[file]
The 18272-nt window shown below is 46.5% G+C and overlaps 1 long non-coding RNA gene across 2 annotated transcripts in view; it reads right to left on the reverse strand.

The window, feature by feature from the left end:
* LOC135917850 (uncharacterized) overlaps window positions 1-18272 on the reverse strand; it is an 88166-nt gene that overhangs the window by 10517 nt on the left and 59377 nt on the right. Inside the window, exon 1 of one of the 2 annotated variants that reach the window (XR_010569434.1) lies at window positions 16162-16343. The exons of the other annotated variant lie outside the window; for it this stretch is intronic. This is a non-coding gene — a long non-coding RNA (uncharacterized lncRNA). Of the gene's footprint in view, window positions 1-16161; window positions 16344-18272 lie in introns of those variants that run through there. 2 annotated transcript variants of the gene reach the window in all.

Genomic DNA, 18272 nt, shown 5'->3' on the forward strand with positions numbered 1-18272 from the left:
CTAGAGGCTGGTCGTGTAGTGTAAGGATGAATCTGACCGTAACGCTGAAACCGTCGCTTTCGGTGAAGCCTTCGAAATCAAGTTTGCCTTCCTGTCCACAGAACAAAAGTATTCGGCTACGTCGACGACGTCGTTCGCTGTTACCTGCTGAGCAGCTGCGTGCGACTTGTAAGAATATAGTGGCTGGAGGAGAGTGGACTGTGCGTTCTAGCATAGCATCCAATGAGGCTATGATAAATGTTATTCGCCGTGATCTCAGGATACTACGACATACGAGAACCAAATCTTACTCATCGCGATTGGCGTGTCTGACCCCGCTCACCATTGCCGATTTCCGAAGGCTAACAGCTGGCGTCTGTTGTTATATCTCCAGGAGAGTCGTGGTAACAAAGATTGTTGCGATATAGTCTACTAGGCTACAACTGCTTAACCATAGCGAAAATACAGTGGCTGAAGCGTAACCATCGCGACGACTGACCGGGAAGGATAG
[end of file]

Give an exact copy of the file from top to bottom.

The 18272-nt window shown below is 46.5% G+C and overlaps 1 long non-coding RNA gene across 2 annotated transcripts in view; it reads right to left on the reverse strand.

The window, feature by feature from the left end:
* LOC135917850 (uncharacterized) overlaps window positions 1-18272 on the reverse strand; it is an 88166-nt gene that overhangs the window by 10517 nt on the left and 59377 nt on the right. Inside the window, exon 1 of one of the 2 annotated variants that reach the window (XR_010569434.1) lies at window positions 16162-16343. The exons of the other annotated variant lie outside the window; for it this stretch is intronic. This is a non-coding gene — a long non-coding RNA (uncharacterized lncRNA). Of the gene's footprint in view, window positions 1-16161; window positions 16344-18272 lie in introns of those variants that run through there. 2 annotated transcript variants of the gene reach the window in all.

Genomic DNA, 18272 nt, shown 5'->3' on the forward strand with positions numbered 1-18272 from the left:
CTAGAGGCTGGTCGTGTAGTGTAAGGATGAATCTGACCGTAACGCTGAAACCGTCGCTTTCGGTGAAGCCTTCGAAATCAAGTTTGCCTTCCTGTCCACAGAACAAAAGTATTCGGCTACGTCGACGACGTCGTTCGCTGTTACCTGCTGAGCAGCTGCGTGCGACTTGTAAGAATATAGTGGCTGGAGGAGAGTGGACTGTGCGTTCTAGCATAGCATCCAATGAGGCTATGATAAATGTTATTCGCCGTGATCTCAGGATACTACGACATACGAGAACCAAATCTTACTCATCGCGATTGGCGTGTCTGACCCCGCTCACCATTGCCGATTTCCGAAGGCTAACAGCTGGCGTCTGTTGTTATATCTCCAGGAGAGTCGTGGTAACAAAGATTGTTGCGATATAGTCTACTAGGCTACAACTGCTTAACCATAGCGAAAATACAGTGGCTGAAGCGTAACCATCGCGACGACTGACCGGGAAGGATAG